By August 2007, in retrospect, Guru was very ill. His health was failing and his body increasingly weak. No one really noticed; it just felt like Guru was a superman, who would not let any kind of bodily pain interfere with what he wanted to achieve on earth. In truth, that is how Guru was. He had crippling pain in his knees and in the last year often seemed to be suffering from some severe cold. But, it wouldn't stop Guru lifting extraordinary weights, meeting a variety of people, and continuing his dynamic daily schedule. It is perhaps unsurprising we felt Guru's physical frame was indestructible. Anyway, on the day before my departure at August celebrations 2007, I remember walking past Guru (for what would be the last time). Guru was in one of those profound meditations where he seemed to retain hardly any connection with the world and his body. I remember having some silly problem in my mind; I can't even remember what it was now. My feeling as I walked past was the difference between this insignificant human problem and this immense consciousness, where even the biggest problems were as nothing. It felt bittersweet as I walked past. I became aware of a yawning gulf between my present consciousness and what we could actually experience. However, I also felt there was an inevitability in our final spiritual destination – no matter how long it would take. As I walked past Guru, I would always try to give him my problems – ‘to throw them into the universal dustbin' as he described it. So, as I gave some insignificant problem to Guru, that, too, was my final glimpse of his mortal body. I never thought it would be my last.
A few months later, a call came through from a brother disciple that Guru had left this world. The first reaction was shock. I just didn't expect it. I don’t know why, but I thought Guru would have informed us in advance or something like that. But, that was it – no more to see Guru in the physical; it felt very sad. Like many others I travelled to New York the next day to take part in an impromptu memorial event. It was just 6-7 days of silent meditation, music and a dignified opportunity to pay our respects to the physical frame which had offered us all so much. The days and nights passed in their own time frame. The usual rules of life dissipated. I found myself waking at 3:00 in the morning and easily getting up to meditate in the quiet of those sacred hours. I wasn't really making any effort to meditate. I was just sitting there on the benches of Aspiration-Ground, allowing the pervading atmosphere to seep into my body and soul.
The tragedy of an earthly separation soon gave way to that reassuring feeling of meditating in Guru's sacred Aspiration-Ground. The meditation and atmosphere were beautiful beyond description. Just as Guru had infused any meeting with a divine consciousness, so this same divine consciousness percolated effortlessly through the environs of Aspiration-Ground.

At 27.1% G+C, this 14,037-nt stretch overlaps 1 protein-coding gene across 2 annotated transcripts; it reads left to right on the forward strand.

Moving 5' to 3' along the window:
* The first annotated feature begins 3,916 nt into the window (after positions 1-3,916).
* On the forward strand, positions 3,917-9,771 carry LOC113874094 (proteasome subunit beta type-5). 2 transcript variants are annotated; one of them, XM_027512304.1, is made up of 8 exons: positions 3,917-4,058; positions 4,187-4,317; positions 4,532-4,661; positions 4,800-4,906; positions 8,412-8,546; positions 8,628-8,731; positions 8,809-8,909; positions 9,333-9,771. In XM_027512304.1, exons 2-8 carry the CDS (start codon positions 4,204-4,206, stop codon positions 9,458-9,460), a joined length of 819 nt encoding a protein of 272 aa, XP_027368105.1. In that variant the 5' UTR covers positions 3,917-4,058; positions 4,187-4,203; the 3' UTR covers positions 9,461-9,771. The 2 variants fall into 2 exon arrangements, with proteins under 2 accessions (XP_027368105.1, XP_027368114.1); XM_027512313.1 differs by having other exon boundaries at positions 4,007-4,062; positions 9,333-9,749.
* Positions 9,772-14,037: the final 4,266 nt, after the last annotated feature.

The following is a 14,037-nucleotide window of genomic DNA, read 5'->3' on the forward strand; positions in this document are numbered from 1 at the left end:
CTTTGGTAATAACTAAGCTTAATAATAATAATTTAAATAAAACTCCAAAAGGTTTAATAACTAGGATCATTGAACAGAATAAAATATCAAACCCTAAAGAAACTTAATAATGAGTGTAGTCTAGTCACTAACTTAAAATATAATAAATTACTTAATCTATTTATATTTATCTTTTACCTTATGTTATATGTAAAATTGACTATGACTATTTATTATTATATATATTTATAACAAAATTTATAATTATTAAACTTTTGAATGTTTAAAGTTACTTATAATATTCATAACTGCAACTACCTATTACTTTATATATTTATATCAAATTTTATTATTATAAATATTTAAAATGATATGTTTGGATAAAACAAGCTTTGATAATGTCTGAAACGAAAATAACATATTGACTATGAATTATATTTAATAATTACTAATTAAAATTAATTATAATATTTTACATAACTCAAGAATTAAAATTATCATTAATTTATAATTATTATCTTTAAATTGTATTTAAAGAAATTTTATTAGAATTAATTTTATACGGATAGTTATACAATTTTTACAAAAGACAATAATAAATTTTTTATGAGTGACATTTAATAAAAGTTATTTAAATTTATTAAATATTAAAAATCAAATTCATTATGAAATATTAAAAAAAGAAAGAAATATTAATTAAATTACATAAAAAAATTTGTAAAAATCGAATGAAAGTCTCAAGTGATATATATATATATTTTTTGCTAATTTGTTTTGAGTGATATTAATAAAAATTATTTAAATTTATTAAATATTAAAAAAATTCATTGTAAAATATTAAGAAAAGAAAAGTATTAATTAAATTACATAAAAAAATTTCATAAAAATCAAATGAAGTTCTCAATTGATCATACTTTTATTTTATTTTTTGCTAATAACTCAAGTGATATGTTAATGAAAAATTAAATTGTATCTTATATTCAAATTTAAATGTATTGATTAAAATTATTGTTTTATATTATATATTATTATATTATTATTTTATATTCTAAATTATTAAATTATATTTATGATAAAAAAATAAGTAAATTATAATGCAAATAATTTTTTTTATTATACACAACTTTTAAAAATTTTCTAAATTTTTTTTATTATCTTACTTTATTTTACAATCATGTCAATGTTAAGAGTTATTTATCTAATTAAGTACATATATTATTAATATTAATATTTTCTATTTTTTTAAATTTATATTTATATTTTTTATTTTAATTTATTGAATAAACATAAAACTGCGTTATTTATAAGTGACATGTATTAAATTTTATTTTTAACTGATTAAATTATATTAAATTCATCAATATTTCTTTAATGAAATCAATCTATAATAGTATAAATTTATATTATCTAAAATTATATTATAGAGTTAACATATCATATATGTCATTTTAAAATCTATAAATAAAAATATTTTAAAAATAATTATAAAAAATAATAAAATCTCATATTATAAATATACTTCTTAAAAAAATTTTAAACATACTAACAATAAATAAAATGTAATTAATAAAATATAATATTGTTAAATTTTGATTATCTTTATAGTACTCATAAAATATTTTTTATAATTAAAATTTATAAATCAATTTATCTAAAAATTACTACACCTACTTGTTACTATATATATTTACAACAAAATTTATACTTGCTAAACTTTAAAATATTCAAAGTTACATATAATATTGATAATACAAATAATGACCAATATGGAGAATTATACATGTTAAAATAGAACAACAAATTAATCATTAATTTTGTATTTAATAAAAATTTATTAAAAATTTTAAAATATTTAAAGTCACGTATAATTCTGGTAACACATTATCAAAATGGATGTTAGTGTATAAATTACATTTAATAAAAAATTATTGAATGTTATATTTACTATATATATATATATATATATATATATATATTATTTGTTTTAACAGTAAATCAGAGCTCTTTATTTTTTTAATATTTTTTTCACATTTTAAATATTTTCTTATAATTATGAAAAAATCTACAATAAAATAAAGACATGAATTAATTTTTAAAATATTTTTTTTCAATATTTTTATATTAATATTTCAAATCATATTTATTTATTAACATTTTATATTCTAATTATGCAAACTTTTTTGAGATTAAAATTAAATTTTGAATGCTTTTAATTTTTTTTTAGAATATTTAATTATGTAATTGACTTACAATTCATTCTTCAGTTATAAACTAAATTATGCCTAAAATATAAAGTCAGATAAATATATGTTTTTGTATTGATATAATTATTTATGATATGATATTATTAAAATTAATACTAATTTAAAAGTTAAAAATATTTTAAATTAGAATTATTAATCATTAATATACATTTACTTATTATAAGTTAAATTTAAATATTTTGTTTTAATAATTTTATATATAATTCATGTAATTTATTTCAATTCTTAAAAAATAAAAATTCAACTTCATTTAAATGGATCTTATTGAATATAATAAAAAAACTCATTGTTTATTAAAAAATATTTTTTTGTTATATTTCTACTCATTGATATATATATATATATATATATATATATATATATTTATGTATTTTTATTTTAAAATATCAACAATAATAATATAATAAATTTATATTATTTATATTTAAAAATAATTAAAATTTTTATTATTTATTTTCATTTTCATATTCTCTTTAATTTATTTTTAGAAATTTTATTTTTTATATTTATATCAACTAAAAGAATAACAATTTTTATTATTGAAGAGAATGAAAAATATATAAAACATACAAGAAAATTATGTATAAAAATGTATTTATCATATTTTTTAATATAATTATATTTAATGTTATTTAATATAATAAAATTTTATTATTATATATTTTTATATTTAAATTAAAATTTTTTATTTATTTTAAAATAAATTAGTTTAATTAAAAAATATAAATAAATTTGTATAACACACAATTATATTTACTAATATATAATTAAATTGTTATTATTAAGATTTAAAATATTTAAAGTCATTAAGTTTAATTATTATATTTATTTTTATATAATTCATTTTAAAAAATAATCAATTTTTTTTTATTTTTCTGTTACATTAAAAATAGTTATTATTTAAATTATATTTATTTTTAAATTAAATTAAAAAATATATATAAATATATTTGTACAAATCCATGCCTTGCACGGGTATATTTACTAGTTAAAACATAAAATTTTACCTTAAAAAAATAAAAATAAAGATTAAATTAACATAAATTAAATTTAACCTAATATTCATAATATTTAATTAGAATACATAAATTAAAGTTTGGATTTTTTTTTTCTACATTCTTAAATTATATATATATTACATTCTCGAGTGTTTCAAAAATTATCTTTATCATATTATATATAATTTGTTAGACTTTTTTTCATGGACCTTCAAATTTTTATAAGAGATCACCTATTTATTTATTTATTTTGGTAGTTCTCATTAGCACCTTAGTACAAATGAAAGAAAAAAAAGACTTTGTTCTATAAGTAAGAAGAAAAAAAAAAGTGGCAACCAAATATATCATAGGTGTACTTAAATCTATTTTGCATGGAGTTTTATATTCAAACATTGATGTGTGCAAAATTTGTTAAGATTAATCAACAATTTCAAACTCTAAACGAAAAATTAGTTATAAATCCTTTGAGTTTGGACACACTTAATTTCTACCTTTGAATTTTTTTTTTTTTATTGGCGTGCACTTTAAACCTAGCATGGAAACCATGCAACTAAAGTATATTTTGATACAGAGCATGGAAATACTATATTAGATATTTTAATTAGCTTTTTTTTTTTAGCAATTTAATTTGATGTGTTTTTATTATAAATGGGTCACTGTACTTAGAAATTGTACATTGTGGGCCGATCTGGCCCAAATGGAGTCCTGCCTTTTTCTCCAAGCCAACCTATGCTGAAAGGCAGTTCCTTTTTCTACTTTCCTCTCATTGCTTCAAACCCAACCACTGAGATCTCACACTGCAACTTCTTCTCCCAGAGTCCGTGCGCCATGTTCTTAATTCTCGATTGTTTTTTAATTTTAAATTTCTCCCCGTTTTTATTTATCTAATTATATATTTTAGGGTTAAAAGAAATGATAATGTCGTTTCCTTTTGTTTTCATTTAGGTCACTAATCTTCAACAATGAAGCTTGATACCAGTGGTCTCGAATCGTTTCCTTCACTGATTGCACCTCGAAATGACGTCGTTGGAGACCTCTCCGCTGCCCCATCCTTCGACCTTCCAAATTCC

After the initial shock subsided, amidst the prayerful meditation disciples shared wonderful stories of Guru's immortal life; from humorous tales of Guru's lighter moments to recollections of memorable meditations, concerts and meetings. It was an opportunity to take stock of a remarkable life and realize all the seeds Guru had sown.
When people ask about Sri Chinmoy, it is hard to know where to start. When the great Swami Vivekananda travelled to the US, he rarely if ever mentioned his own Guru, Sri Ramakrishna, because he felt people would struggle to comprehend him. It sometimes feels like that with Sri Chinmoy, too. Even when you list some of Guru’s outer manifestations, it feels incomplete because deep down I feel Guru’s main contribution is on the inner plane.
The night before Guru left his mortal body, he sold a book of poems and prayers. The last poem in the book was the immortal poem:
"My physical death
Is not the end of my life –
I am an eternal journey."
Sri Chinmoy, My Christmas-New Year-Vacation Aspiration-Prayers, Part 52, Agni Press, 2007.
This felt like Guru's parting reminder that he would always be with us, and there is no end to our inner life. Guru was always much more than his physical existence. It is perhaps why Guru sought to make me value his inner presence so much. It is why Guru didn't always pander to our human wishes and desires; it is why he would sometimes not smile and avoid eye contact. He wanted us to go deeper and see and feel his real spiritual being.
In many ways, I see October 2007 as a beginning rather than an ending. During his time on earth, Guru sowed many seeds, and now over time, these are starting to grow. I am also comforted by something Sri Aurobindo said shortly before his passing. He said he would leave the body because he would be able to continue his work more effectively when not in the body, but it was hard to explain this. I feel Guru is now directly guiding and inspiring those who are seeking to follow in his own footsteps.
Photo top: Projjwal (taken a few days before Guru's mahasamadhi)